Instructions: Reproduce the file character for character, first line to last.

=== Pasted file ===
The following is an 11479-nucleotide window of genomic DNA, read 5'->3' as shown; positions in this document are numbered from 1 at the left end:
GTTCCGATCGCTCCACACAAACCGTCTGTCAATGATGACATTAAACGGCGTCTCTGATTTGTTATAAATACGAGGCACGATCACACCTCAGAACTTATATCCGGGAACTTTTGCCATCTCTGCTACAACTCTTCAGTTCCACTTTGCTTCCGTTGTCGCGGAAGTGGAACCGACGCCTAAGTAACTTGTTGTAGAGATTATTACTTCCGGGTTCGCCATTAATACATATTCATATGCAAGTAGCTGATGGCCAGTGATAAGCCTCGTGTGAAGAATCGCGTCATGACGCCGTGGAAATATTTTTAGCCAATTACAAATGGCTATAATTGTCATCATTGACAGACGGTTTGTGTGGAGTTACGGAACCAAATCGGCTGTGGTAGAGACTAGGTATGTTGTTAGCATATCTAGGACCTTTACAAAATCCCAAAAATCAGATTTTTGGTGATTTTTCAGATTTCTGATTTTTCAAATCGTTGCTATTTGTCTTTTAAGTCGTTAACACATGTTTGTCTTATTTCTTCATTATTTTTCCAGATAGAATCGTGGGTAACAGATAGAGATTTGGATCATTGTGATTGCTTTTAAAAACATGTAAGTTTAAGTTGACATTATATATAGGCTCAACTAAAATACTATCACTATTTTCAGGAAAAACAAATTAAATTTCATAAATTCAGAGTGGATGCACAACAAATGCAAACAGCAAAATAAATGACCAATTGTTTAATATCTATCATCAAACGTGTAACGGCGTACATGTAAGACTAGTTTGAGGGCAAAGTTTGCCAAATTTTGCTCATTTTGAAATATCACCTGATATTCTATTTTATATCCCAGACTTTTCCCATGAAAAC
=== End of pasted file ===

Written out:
The following is an 11479-nucleotide window of genomic DNA, read 5'->3' as shown; positions in this document are numbered from 1 at the left end:
GTTCCGATCGCTCCACACAAACCGTCTGTCAATGATGACATTAAACGGCGTCTCTGATTTGTTATAAATACGAGGCACGATCACACCTCAGAACTTATATCCGGGAACTTTTGCCATCTCTGCTACAACTCTTCAGTTCCACTTTGCTTCCGTTGTCGCGGAAGTGGAACCGACGCCTAAGTAACTTGTTGTAGAGATTATTACTTCCGGGTTCGCCATTAATACATATTCATATGCAAGTAGCTGATGGCCAGTGATAAGCCTCGTGTGAAGAATCGCGTCATGACGCCGTGGAAATATTTTTAGCCAATTACAAATGGCTATAATTGTCATCATTGACAGACGGTTTGTGTGGAGTTACGGAACCAAATCGGCTGTGGTAGAGACTAGGTATGTTGTTAGCATATCTAGGACCTTTACAAAATCCCAAAAATCAGATTTTTGGTGATTTTTCAGATTTCTGATTTTTCAAATCGTTGCTATTTGTCTTTTAAGTCGTTAACACATGTTTGTCTTATTTCTTCATTATTTTTCCAGATAGAATCGTGGGTAACAGATAGAGATTTGGATCATTGTGATTGCTTTTAAAAACATGTAAGTTTAAGTTGACATTATATATAGGCTCAACTAAAATACTATCACTATTTTCAGGAAAAACAAATTAAATTTCATAAATTCAGAGTGGATGCACAACAAATGCAAACAGCAAAATAAATGACCAATTGTTTAATATCTATCATCAAACGTGTAACGGCGTACATGTAAGACTAGTTTGAGGGCAAAGTTTGCCAAATTTTGCTCATTTTGAAATATCACCTGATATTCTATTTTATATCCCAGACTTTTCCCATGAAAAC